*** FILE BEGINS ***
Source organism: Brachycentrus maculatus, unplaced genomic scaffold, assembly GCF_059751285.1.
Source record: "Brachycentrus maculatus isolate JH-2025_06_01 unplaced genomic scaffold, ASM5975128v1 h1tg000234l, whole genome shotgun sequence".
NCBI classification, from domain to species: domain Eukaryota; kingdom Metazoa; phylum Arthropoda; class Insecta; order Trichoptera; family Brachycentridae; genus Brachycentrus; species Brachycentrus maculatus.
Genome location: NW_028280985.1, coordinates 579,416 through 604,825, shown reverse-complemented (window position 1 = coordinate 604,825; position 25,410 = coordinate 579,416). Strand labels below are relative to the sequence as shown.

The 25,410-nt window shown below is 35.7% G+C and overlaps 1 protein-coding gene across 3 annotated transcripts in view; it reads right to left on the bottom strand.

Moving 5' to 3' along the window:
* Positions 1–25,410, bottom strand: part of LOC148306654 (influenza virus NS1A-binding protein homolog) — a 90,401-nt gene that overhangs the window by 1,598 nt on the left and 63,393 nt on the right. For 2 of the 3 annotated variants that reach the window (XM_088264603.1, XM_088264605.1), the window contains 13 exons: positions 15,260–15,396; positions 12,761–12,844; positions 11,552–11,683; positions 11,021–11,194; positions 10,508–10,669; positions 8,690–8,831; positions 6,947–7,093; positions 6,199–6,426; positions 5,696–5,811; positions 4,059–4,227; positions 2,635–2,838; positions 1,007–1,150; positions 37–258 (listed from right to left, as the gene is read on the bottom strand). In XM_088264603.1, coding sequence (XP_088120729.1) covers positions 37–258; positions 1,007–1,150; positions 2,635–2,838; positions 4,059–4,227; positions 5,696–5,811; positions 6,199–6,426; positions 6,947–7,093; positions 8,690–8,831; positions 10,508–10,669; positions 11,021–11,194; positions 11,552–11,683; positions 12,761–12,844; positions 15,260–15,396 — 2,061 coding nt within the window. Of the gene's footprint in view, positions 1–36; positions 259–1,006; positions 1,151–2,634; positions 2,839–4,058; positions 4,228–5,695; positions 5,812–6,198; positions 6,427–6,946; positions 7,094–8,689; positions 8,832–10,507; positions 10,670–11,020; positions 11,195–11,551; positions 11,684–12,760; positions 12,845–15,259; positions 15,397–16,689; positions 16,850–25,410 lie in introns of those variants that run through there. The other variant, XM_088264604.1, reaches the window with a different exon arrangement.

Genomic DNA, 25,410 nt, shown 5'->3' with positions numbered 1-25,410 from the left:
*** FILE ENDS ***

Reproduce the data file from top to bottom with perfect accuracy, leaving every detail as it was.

Source organism: Brachycentrus maculatus, unplaced genomic scaffold, assembly GCF_059751285.1.
Source record: "Brachycentrus maculatus isolate JH-2025_06_01 unplaced genomic scaffold, ASM5975128v1 h1tg000234l, whole genome shotgun sequence".
NCBI classification, from domain to species: domain Eukaryota; kingdom Metazoa; phylum Arthropoda; class Insecta; order Trichoptera; family Brachycentridae; genus Brachycentrus; species Brachycentrus maculatus.
Genome location: NW_028280985.1, coordinates 579,416 through 604,825, shown reverse-complemented (window position 1 = coordinate 604,825; position 25,410 = coordinate 579,416). Strand labels below are relative to the sequence as shown.

The 25,410-nt window shown below is 35.7% G+C and overlaps 1 protein-coding gene across 3 annotated transcripts in view; it reads right to left on the bottom strand.

Moving 5' to 3' along the window:
* Positions 1–25,410, bottom strand: part of LOC148306654 (influenza virus NS1A-binding protein homolog) — a 90,401-nt gene that overhangs the window by 1,598 nt on the left and 63,393 nt on the right. For 2 of the 3 annotated variants that reach the window (XM_088264603.1, XM_088264605.1), the window contains 13 exons: positions 15,260–15,396; positions 12,761–12,844; positions 11,552–11,683; positions 11,021–11,194; positions 10,508–10,669; positions 8,690–8,831; positions 6,947–7,093; positions 6,199–6,426; positions 5,696–5,811; positions 4,059–4,227; positions 2,635–2,838; positions 1,007–1,150; positions 37–258 (listed from right to left, as the gene is read on the bottom strand). In XM_088264603.1, coding sequence (XP_088120729.1) covers positions 37–258; positions 1,007–1,150; positions 2,635–2,838; positions 4,059–4,227; positions 5,696–5,811; positions 6,199–6,426; positions 6,947–7,093; positions 8,690–8,831; positions 10,508–10,669; positions 11,021–11,194; positions 11,552–11,683; positions 12,761–12,844; positions 15,260–15,396 — 2,061 coding nt within the window. Of the gene's footprint in view, positions 1–36; positions 259–1,006; positions 1,151–2,634; positions 2,839–4,058; positions 4,228–5,695; positions 5,812–6,198; positions 6,427–6,946; positions 7,094–8,689; positions 8,832–10,507; positions 10,670–11,020; positions 11,195–11,551; positions 11,684–12,760; positions 12,845–15,259; positions 15,397–16,689; positions 16,850–25,410 lie in introns of those variants that run through there. The other variant, XM_088264604.1, reaches the window with a different exon arrangement.

Genomic DNA, 25,410 nt, shown 5'->3' with positions numbered 1-25,410 from the left: